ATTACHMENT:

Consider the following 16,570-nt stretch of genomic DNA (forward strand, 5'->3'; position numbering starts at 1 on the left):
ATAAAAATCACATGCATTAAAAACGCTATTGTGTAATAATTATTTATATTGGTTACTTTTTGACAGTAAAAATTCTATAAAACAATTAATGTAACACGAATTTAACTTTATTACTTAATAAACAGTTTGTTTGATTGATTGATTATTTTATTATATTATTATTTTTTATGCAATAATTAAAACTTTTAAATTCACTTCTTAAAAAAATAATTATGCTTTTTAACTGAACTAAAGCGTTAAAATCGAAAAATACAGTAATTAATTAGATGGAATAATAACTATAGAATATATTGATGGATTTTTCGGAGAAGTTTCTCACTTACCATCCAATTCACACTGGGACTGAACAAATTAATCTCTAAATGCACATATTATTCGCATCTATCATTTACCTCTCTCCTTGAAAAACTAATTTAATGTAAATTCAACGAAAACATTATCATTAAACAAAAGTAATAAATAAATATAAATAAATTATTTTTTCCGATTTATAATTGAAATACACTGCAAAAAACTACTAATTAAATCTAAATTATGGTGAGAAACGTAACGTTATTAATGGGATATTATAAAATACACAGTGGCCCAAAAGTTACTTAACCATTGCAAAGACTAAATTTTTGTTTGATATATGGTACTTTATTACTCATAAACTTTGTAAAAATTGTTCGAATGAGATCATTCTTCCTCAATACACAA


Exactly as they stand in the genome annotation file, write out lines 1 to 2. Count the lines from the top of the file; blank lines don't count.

Consider the following 16,570-nt stretch of genomic DNA (forward strand, 5'->3'; position numbering starts at 1 on the left):
ATAAAAATCACATGCATTAAAAACGCTATTGTGTAATAATTATTTATATTGGTTACTTTTTGACAGTAAAAATTCTATAAAACAATTAATGTAACACGAATTTAACTTTATTACTTAATAAACAGTTTGTTTGATTGATTGATTATTTTATTATATTATTATTTTTTATGCAATAATTAAAACTTTTAAATTCACTTCTTAAAAAAATAATTATGCTTTTTAACTGAACTAAAGCGTTAAAATCGAAAAATACAGTAATTAATTAGATGGAATAATAACTATAGAATATATTGATGGATTTTTCGGAGAAGTTTCTCACTTACCATCCAATTCACACTGGGACTGAACAAATTAATCTCTAAATGCACATATTATTCGCATCTATCATTTACCTCTCTCCTTGAAAAACTAATTTAATGTAAATTCAACGAAAACATTATCATTAAACAAAAGTAATAAATAAATATAAATAAATTATTTTTTCCGATTTATAATTGAAATACACTGCAAAAAACTACTAATTAAATCTAAATTATGGTGAGAAACGTAACGTTATTAATGGGATATTATAAAATACACAGTGGCCCAAAAGTTACTTAACCATTGCAAAGACTAAATTTTTGTTTGATATATGGTACTTTATTACTCATAAACTTTGTAAAAATTGTTCGAATGAGATCATTCTTCCTCAATACACAA